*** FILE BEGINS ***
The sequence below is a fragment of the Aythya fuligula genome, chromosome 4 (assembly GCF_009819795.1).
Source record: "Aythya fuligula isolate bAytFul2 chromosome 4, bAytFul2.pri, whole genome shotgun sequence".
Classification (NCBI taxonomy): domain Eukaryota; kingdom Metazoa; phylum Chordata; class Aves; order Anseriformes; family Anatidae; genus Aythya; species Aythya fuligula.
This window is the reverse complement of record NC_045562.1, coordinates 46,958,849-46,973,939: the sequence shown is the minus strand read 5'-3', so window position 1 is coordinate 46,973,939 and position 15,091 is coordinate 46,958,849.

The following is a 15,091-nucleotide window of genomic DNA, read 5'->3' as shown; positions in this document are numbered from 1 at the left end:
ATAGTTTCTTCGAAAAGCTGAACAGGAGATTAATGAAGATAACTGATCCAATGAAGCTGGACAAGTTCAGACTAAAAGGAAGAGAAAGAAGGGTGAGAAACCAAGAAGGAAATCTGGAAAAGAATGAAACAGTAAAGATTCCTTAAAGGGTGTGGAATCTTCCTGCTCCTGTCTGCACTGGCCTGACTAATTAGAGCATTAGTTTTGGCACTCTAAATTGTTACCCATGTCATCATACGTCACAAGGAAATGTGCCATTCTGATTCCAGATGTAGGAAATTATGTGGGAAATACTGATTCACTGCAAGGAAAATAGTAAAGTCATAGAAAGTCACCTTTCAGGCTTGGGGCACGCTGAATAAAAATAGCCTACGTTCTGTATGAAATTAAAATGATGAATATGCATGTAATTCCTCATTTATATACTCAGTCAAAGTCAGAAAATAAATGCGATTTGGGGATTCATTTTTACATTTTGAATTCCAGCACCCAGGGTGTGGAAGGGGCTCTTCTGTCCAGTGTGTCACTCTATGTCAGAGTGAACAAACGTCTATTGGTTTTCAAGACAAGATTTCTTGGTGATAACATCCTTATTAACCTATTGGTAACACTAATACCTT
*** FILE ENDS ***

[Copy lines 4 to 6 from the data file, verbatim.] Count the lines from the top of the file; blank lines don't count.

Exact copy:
This window is the reverse complement of record NC_045562.1, coordinates 46,958,849-46,973,939: the sequence shown is the minus strand read 5'-3', so window position 1 is coordinate 46,973,939 and position 15,091 is coordinate 46,958,849.

The following is a 15,091-nucleotide window of genomic DNA, read 5'->3' as shown; positions in this document are numbered from 1 at the left end:
ATAGTTTCTTCGAAAAGCTGAACAGGAGATTAATGAAGATAACTGATCCAATGAAGCTGGACAAGTTCAGACTAAAAGGAAGAGAAAGAAGGGTGAGAAACCAAGAAGGAAATCTGGAAAAGAATGAAACAGTAAAGATTCCTTAAAGGGTGTGGAATCTTCCTGCTCCTGTCTGCACTGGCCTGACTAATTAGAGCATTAGTTTTGGCACTCTAAATTGTTACCCATGTCATCATACGTCACAAGGAAATGTGCCATTCTGATTCCAGATGTAGGAAATTATGTGGGAAATACTGATTCACTGCAAGGAAAATAGTAAAGTCATAGAAAGTCACCTTTCAGGCTTGGGGCACGCTGAATAAAAATAGCCTACGTTCTGTATGAAATTAAAATGATGAATATGCATGTAATTCCTCATTTATATACTCAGTCAAAGTCAGAAAATAAATGCGATTTGGGGATTCATTTTTACATTTTGAATTCCAGCACCCAGGGTGTGGAAGGGGCTCTTCTGTCCAGTGTGTCACTCTATGTCAGAGTGAACAAACGTCTATTGGTTTTCAAGACAAGATTTCTTGGTGATAACATCCTTATTAACCTATTGGTAACACTAATACCTT